The United States signed a secret contract with Israeli spyware firm NSO group to acquire an infamous phone hacking tool in 2021, shortly after it blacklisted the company, according to a New York Times report on Sunday.
According to The Times, the contract was signed on November 8 between a company called “Cleopatra Holdings” (in reality a US government contractor, Riva Networks) and NSO’s American affiliate, to acquire a geolocation tool that can secretly trail an individual’s mobile phone without their knowledge or consent.
However, the contract explicitly states that the US government would be the user of the software, though it was unclear which government agency would utilize it. The documents state that it was authorized to “test, evaluate, and even deploy the spyware against targets of its choice in Mexico,” The Times wrote.
Only five days before the contract was signed, President Joe Biden’s administration blacklisted the Israeli firm, accusing it of providing spyware software to authoritarian governments which activated the software against journalists and activists.
The report comes a week after Biden signed an executive order pledging to restrict its use of such commercial spyware tools.
White House officials told The Times they had no knowledge of the contract, but said it was “highly concerning.”
The Pegasus software, perhaps the best-known example of spyware from NSO, was used to target more than 1,000 people across 50 countries, according to security researchers and a July 2021 global media investigation, citing a list of more than 50,000 cellphone numbers. The US has already placed export limits on NSO Group, restricting the company’s access to US components and technology.
Officials would not say if US law enforcement and intelligence agencies currently use any commercial spyware. The FBI last year confirmed it had purchased NSO Group’s Pegasus tool “for product testing and evaluation only,” and not for operational purposes.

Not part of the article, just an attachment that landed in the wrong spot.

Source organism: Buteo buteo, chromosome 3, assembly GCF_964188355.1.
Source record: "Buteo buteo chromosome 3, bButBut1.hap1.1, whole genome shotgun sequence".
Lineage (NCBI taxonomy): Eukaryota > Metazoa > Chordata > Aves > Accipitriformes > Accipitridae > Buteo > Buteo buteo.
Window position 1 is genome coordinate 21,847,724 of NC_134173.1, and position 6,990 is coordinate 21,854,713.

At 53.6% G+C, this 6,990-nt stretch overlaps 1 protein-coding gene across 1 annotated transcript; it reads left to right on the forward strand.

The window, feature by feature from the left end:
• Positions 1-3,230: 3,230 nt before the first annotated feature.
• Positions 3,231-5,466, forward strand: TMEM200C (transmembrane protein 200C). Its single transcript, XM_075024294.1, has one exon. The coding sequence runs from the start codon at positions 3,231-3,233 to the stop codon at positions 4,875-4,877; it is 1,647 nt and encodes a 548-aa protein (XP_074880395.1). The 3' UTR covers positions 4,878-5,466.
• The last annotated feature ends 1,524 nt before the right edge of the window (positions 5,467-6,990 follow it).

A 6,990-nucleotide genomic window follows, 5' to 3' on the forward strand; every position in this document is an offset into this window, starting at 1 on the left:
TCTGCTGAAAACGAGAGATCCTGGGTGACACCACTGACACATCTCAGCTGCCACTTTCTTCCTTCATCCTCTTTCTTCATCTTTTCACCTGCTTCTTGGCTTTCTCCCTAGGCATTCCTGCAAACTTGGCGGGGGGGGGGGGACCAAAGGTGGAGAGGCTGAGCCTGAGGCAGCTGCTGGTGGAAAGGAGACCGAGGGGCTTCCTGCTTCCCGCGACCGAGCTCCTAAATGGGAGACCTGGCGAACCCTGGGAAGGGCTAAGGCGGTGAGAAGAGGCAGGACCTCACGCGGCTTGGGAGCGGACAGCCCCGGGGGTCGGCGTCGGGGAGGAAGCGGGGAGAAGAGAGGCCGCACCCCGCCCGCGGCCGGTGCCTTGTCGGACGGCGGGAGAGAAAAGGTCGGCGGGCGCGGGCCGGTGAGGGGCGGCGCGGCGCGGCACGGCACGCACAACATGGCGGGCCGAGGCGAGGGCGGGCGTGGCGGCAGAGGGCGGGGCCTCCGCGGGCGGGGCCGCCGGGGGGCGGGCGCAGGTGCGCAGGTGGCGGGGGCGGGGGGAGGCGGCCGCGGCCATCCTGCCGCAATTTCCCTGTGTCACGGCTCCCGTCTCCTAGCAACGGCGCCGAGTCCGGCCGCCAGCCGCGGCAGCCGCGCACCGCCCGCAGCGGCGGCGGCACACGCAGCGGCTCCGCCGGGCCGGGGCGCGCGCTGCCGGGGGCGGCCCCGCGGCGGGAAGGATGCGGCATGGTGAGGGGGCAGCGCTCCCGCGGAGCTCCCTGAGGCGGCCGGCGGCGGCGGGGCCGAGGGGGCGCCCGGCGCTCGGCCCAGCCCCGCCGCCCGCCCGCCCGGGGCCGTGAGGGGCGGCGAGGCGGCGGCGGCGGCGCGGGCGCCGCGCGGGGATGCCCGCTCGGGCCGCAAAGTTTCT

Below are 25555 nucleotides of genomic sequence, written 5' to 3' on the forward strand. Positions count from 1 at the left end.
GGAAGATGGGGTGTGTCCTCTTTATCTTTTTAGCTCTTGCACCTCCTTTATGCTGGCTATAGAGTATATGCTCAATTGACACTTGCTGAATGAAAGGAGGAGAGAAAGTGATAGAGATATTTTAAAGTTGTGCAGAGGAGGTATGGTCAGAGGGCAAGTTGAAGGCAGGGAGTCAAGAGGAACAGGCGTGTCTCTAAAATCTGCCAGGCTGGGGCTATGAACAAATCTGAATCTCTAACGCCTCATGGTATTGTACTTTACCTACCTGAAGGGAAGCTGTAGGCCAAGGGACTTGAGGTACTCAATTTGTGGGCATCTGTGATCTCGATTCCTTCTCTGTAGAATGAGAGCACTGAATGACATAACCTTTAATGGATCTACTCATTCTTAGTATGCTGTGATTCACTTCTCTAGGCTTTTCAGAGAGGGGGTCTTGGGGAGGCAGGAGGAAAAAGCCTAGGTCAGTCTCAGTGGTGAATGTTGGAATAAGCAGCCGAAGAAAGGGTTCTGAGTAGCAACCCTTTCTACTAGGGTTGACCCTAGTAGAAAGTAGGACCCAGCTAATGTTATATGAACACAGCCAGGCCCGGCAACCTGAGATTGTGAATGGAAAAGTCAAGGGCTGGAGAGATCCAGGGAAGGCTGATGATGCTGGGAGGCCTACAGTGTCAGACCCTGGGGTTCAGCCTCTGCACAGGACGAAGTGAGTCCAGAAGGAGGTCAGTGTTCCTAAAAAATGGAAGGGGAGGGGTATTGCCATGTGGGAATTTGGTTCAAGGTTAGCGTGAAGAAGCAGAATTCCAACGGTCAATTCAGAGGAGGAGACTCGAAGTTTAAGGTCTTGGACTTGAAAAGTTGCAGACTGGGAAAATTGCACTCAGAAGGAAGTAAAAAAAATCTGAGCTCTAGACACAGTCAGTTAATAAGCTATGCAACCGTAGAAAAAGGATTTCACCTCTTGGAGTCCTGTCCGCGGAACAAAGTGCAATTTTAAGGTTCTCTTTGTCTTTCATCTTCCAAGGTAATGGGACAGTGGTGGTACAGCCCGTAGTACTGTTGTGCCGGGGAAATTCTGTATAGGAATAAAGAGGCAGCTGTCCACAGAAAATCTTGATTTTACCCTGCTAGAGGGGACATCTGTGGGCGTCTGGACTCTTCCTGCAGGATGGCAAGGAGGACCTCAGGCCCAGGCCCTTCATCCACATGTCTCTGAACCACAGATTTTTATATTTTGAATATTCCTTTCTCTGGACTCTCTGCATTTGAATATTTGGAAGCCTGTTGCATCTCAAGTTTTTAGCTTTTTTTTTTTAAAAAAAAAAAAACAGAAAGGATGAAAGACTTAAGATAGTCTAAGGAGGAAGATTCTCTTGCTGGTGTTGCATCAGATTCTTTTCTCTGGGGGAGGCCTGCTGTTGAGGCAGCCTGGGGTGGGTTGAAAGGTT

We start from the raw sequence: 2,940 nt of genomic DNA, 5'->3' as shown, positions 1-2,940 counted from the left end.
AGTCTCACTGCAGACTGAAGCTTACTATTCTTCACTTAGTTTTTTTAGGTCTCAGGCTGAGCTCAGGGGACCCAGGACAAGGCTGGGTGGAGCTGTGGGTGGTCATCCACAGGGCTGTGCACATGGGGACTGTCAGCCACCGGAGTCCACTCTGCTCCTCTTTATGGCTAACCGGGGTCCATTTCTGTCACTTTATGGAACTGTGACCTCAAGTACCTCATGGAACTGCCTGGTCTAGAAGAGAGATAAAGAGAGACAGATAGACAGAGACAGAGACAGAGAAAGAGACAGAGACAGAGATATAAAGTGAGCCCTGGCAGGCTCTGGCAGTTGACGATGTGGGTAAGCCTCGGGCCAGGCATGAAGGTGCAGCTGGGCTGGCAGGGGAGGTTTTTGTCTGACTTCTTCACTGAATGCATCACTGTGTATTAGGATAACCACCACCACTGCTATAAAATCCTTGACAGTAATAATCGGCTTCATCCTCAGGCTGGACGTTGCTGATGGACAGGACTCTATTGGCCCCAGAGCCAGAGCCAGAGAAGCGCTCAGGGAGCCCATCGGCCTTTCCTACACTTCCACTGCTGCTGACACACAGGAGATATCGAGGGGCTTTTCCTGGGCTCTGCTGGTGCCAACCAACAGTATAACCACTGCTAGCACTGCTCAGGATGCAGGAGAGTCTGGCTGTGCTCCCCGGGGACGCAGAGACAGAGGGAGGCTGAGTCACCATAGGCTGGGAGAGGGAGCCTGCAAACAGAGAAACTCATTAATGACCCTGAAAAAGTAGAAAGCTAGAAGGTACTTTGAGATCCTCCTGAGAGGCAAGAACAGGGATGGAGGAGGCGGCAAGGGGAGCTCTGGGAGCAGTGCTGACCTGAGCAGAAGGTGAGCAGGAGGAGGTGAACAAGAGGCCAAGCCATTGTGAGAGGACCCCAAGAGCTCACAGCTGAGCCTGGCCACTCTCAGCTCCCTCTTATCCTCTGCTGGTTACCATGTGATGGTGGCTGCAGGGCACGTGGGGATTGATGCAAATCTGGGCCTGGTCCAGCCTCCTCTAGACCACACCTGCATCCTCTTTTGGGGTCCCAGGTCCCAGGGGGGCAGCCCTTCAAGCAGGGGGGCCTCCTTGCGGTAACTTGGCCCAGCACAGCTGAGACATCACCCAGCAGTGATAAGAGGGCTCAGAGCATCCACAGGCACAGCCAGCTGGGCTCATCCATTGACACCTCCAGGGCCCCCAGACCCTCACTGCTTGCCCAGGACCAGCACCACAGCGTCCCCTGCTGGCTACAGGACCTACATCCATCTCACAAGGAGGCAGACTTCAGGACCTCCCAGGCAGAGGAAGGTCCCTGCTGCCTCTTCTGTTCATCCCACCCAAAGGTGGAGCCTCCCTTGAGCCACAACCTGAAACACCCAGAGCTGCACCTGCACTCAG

White House officials said Monday they believe 50 devices used by US government employees, across 10 countries, had been compromised or targeted by commercial spyware.
Despite NSO’s assertions that the program is supposed to be used to counter terrorism and crime, researchers found the numbers of more than 180 journalists, 600 politicians and government officials and 85 human rights activists.
Pegasus use was most commonly linked to Mexico and countries in the Middle East. Amnesty International has alleged Pegasus was installed on the phone of Jamal Khashoggi’s fiancée just four days before the journalist was killed in the Saudi consulate in Istanbul in 2018. NSO has denied the allegation that its software was used in connection with Khashoggi’s murder.
The family of Paul Rusesabagina, credited with saving more than 1,200 lives during the Rwandan genocide, a story depicted in the movie “Hotel Rwanda,” has also alleged it was targeted by spyware. Rusesabagina was lured back to Rwanda under false pretenses and jailed on terrorism charges before his release last week. Rwanda has denied using commercial spyware.